MARIETTA, GA – Air Force Special Operations Command welcomed the latest variant of the MC-130 at a rollout ceremony held at Lockheed Martin’s Marietta, Ga. factory last week.
The rollout accelerates AFSOC commander Lt. Gen. Donald Wurster’s priority to recapitalize the fleet by acquiring MC-130Js to replace aircraft that have been flying combat missions for up to 45 years.
Lockheed Martin exhibited the MC-130J Combat Shadow II for members of AFSOC, U.S. Special Operations Command, Air Force, Congress and the community.
The streamlined turboprop tanker will fly low-level, clandestine aerial refueling missions as well as infiltration, exfiltration and resupply missions.
The Combat Shadow II has the capability to complete these missions faster and more efficiently than its MC-130 Combat Talon and Combat Shadow counterparts, said General Wurster, who was the keynote speaker at the event.
“The MC-130J is better in all respects,” he said. “It’s faster, it’s more powerful, it’s more efficient, it flies higher and farther, and it is easier to maintain.”
Capt. Joey Sullivan, a member of the initial MC-130J training cadre and MC-130P Combat Shadow pilot, touched on the enhanced capabilities of the aircraft for the crowd by comparing the MC-130P and the MC-130J in a fictional mission scenario.
In the same resupply scenario, the Combat Shadow II completes its mission on less fuel since the rate of consumption on a J-model is 18 percent less than that of an MC-130P Combat Shadow.
Takeoff and cruise power exceed that of the MC-130P by 25 and 20 percent, respectively. Range is also increased by 40 percent, he said.
Enhanced efficiency is not limited to fuel consumption, carrying capacity and avionics. The MC-130J Combat Shadow II is minimally manned by a five-member crew as opposed to the standard eight-member MC-130P crew, requiring increased coordination among members.
“The MC-130J is powerful and capable,” Captain Sullivan said. “While it requires fewer crewmembers, it demands more from each Air Commando to utilize all the capabilities and situational awareness that this aircraft provides.”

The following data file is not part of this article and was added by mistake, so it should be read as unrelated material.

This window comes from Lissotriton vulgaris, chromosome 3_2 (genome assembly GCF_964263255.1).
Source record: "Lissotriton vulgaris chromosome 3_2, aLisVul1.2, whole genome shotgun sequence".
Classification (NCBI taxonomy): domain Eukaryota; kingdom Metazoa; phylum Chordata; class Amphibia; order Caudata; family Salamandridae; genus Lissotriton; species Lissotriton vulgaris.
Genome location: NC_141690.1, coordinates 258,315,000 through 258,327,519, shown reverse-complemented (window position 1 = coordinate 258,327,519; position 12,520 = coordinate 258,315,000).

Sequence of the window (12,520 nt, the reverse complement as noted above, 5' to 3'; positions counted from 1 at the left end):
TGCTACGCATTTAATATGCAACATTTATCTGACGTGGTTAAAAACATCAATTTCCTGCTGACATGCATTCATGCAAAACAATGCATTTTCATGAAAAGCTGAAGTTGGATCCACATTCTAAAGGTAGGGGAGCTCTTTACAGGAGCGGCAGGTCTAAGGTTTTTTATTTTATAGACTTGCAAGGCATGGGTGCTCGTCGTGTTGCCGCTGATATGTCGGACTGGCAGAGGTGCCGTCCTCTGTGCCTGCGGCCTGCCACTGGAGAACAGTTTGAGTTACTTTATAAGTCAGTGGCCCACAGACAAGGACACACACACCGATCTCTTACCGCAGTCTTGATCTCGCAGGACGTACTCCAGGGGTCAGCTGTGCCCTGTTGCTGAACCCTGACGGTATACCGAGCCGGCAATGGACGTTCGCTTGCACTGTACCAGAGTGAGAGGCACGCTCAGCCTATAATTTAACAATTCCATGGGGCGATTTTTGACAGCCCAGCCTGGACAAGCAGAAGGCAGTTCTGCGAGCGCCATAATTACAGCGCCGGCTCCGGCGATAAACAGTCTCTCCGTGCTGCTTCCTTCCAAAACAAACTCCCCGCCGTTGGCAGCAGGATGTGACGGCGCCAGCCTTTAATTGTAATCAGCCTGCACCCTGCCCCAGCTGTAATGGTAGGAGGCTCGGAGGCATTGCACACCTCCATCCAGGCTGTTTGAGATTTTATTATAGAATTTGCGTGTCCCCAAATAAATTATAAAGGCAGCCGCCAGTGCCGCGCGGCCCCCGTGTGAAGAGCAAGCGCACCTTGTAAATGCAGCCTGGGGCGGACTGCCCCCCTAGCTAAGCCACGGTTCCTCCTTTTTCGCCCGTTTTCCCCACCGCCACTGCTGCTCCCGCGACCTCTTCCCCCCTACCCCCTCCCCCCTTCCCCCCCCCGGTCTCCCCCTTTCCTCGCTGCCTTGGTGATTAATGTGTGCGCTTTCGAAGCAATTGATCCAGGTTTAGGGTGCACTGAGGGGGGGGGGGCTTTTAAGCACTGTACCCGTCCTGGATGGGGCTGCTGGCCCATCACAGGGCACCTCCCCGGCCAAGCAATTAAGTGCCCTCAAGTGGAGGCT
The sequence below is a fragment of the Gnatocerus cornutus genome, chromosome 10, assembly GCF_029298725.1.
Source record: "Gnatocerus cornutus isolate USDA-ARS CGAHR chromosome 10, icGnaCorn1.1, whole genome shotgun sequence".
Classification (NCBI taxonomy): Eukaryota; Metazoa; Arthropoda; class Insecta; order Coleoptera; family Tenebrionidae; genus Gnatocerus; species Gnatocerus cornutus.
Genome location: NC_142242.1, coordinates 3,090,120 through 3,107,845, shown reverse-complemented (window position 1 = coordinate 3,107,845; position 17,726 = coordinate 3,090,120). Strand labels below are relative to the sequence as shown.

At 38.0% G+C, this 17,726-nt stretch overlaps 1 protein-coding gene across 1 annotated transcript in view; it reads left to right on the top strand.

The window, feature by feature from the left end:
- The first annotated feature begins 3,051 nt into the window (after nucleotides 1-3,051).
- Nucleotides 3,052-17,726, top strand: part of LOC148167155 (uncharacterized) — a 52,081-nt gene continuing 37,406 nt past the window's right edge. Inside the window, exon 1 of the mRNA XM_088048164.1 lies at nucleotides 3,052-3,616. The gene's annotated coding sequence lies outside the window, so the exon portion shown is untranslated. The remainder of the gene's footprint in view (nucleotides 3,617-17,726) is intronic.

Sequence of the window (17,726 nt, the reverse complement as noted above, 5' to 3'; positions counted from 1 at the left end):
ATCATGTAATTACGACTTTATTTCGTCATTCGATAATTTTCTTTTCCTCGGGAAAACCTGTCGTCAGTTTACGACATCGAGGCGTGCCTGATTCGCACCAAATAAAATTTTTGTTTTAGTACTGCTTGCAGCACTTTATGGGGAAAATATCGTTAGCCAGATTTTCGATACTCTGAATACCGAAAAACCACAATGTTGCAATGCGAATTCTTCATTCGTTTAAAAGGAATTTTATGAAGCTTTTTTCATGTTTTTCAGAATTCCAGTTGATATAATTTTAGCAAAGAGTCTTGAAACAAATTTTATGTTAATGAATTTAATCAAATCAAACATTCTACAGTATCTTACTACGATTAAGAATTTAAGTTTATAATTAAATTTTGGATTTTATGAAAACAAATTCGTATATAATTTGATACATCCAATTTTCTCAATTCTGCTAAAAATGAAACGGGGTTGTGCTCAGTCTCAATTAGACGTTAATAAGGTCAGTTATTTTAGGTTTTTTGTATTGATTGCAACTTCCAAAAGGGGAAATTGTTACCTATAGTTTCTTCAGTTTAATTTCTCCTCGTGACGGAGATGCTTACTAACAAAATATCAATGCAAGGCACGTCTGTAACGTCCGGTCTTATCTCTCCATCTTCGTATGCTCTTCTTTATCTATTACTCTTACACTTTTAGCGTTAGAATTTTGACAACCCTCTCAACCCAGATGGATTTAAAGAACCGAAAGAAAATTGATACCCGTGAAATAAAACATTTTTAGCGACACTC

Traditionally modified from baseline C-130E and H models, General Wurster emphasized that the MC-130J Combat Shadow II represents the first C-130 specifically built for special operations, making it lighter and more efficient. It was not modified after the fact to accommodate special operations missions.
“From this frame we will build all the new variants of Hercules in the future AFSOC fleet,” General Wurster said. “We will leverage 50 years of design and operational lessons to field the special operations airlift, refueling, penetration and strike force of the future.”
In addition to the MC-130J tanker, AFSOC will be acquiring AC-130Js as the streamlined version of the gunship.
“If we use our heads, that airplane will be remarkably similar to this machine with the addition of a proven weapons package,” General Wurster said.
The first of the MC-130Js are slated to be delivered to their home bases during fall of this year.
General Wurster credited Air Force and U.S. SOCOM staffs, government partners and industry teammates for years of hard work dedicated to making the acquisition possible.
“All of you have had a hand in bringing this program to the finish line and should be proud of the service you are providing to our great nation,” he said. “Our current Air Commandos as well as the next generation will benefit from the intellectual, technical and financial investment we have made in this new fleet.”
Though Captain Sullivan lauded the modern avionics and capabilities of the Combat Shadow II, he said Air Commandos will be the ones who will make it great.
“The MC-130J can carry the Shadow’s legacy and it can do it with fewer crewmembers, but it is going to take true SOF spirit and tenacity to carry this aircraft to its true potential.”